In the center of a small New England village there were two old Victorian houses.
One was once the home of the richest family in town and it looked it. It had balconies,
stained glass windows, carved banisters, the works. But it was dark, gloomy, and had an
aura of mystery and foreboding about it. There were rumors that it was haunted.
The other house was smaller and not as fancy, but it was bright and cheerful looking.
Everyone liked the young couple who lived there with their son, a little boy named Andrew.
It was October 31st and Andrew was the happiest kid alive. It was his second birthday
and he had gotten what he wanted most in the world: a bright red ball. He was rolling it
around the lawn when, almost as if it were magnetized, it began to roll toward the house
next door. As Andrew climbed on two unsteady toddler legs, the ball dropped through a
broken basement window.
He walked over and squirmed through the window, cutting himself slightly on the
broken glass. He dropped to the floor and picked up his ball. As he looked around,
sucking his thumb, he heard a voice. It was a woman's voice and she was singing.
It was the most beautiful sound he had ever heard. It sounded like a choir of angels.
As he listened he felt as though he was being hypnotized. The ball slipped out of his hands.
His feet began to slowly inch forward as he was drawn towards a rickety pair of stairs.
He tried to stop but he couldn't. He started to get frightened. The voice no longer sounded
sweet and heavenly, but cold and cruel. He walked up the stairs and onto the
first floor. He only had time to glimpse the dust coated furniture before mounting the
second flight of stairs. As he climbed he could hear the voice getting louder and louder,
and colder and colder, crueler and crueler. He emerged on the second story and noticed brown
rotten-looking places on the floor. His feet didn't even seem to notice this and
he almost fell through several times. He reached the stairwell and started his final assent to the attic.
The holes here were huge, about as big as a filing cabinet. They were surrounded
by brown rotting wooden planks. The path Andrews shoes took came dangerously close to several
of the larger ones. Andrew was now shaking so badly, he doubted he would have been able to stay
upright, had his feet not been bewitched. He made a direct beeline
for the darkest corner. As he got closer, he could see a girl in a long white dress sitting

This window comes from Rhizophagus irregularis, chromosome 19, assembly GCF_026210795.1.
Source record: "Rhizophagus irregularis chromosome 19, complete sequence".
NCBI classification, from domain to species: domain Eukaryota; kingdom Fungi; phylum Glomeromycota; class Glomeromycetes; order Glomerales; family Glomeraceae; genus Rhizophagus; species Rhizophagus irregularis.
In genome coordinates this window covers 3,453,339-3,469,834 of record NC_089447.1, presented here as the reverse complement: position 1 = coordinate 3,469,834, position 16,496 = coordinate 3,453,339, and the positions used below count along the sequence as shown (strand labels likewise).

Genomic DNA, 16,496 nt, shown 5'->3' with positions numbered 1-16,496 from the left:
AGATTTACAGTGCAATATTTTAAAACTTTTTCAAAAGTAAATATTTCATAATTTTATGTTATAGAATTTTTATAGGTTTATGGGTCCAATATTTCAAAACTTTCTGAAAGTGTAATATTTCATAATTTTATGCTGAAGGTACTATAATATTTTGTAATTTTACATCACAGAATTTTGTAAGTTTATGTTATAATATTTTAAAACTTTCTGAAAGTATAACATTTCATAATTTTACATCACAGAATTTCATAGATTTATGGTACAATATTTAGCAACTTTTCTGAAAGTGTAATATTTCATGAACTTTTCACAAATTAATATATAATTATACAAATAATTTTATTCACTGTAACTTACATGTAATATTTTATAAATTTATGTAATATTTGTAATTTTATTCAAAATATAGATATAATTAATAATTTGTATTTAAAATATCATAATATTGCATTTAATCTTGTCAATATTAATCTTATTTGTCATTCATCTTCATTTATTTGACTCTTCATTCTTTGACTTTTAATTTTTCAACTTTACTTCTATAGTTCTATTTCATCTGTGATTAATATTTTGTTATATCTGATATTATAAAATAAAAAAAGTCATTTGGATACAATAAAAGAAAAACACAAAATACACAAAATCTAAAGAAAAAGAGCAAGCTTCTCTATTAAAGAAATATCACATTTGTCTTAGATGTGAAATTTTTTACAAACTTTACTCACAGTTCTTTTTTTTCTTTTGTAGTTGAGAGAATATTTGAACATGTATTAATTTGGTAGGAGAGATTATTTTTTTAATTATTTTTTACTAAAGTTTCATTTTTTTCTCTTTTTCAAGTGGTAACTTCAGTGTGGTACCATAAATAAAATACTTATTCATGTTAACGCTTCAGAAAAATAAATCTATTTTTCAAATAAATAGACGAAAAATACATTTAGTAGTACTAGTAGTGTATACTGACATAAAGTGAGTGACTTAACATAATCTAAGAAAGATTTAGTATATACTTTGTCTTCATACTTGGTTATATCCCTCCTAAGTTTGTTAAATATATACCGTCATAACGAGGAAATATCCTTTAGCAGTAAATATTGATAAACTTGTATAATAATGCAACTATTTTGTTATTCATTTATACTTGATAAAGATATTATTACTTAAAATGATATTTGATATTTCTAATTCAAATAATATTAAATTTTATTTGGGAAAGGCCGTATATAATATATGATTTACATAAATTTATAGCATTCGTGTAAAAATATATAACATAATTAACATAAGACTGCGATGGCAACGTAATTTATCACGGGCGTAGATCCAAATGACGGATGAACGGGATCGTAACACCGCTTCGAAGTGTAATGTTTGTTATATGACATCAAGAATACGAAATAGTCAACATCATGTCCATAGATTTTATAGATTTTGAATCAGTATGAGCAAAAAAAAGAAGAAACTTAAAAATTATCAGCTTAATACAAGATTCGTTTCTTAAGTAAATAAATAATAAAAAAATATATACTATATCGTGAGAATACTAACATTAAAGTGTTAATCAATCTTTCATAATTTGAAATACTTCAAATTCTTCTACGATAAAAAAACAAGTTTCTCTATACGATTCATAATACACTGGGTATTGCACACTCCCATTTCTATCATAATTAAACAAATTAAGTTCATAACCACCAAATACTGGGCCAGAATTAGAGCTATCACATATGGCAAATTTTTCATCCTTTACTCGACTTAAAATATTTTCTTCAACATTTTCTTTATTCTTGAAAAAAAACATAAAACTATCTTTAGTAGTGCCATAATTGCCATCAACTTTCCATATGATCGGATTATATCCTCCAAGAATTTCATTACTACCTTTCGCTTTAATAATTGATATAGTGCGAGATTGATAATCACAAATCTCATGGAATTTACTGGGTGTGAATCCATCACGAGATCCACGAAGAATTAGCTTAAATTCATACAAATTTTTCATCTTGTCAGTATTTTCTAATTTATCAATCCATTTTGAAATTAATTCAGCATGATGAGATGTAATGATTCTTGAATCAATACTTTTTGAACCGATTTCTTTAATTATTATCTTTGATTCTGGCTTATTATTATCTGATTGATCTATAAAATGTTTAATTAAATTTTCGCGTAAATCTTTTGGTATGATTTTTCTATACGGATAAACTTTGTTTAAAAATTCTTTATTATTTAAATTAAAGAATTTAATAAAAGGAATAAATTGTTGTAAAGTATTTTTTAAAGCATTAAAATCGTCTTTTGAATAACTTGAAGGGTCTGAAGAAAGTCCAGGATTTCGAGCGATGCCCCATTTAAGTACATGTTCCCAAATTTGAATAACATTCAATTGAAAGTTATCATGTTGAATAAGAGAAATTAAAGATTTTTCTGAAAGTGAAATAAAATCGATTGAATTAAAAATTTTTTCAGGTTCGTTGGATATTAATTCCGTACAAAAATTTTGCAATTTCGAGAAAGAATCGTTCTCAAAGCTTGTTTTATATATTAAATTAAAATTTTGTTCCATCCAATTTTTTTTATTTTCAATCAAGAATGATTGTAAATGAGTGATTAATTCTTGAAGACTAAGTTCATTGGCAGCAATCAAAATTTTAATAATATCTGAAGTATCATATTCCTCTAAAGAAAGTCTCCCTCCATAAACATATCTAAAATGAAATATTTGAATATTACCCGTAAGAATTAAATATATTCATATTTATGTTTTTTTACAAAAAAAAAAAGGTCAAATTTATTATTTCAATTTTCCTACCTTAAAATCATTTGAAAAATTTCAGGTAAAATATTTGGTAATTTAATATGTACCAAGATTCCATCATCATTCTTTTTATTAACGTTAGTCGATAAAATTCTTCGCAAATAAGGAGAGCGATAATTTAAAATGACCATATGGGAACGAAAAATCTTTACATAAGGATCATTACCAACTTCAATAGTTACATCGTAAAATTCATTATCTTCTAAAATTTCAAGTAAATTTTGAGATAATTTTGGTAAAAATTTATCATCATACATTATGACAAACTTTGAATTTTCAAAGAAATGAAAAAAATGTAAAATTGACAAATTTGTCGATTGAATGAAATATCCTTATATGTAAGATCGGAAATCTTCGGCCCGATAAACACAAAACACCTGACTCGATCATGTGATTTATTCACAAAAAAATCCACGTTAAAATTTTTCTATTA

at a vanity table. From what he could see of her, she was gorgeous. She had long dark
hair and her dress swept the floor. But then a wave of dread swept over Andrew. She was
the one who was singing. His feet moved him behind her chair. She suddenly stopped singing and
he collapsed in a trembling heap. Then the girl pushed the chair back, stood up and turned around.
Andrew screamed. Her face... her face was a mass of pus and oozing rotten sores.
Her eyes were pools of inky blackness, holes set deep into her head. Her nose was
literally gone, although several remnants of cartilage remained poking through her skin.
Her lips were cracked and peeling. Her tongue like a great fat worm. Her dress was torn,
tattered and yellowed with age. It had several bloodstains on it. Her hair was really blond,
not black, but it looked black from all the fleas, lice, ticks and other bugs crawling around in
her hair. It was a Manhattan of lice, a Hong Kong of fleas, falling all over themselves to get to her blood...
She smiled an evil smile and said "Welcome, Andrew. I have been waiting for you."
in a dry rasp. She took a step forward and he took a step back. She took a step forward,
he took a step back. She took a step forward, he took a step ba-"AAAAHHHH!"
Andrew fell, headfirst, through the largest hole of all. He plunged faster, gaining speed, as he
fell through the second and first floors. He came to an abrupt halt as his head
smashed into the concrete basement floor. His brains splattered against the wall as he slumped to the ground.
Looking down, the phantom snickered at the still form of Andrew three floors below.
She made another tally mark on the wall with her tube of lipstick. Then she settled down to wait for the next unlucky child, humming placidly to herself.
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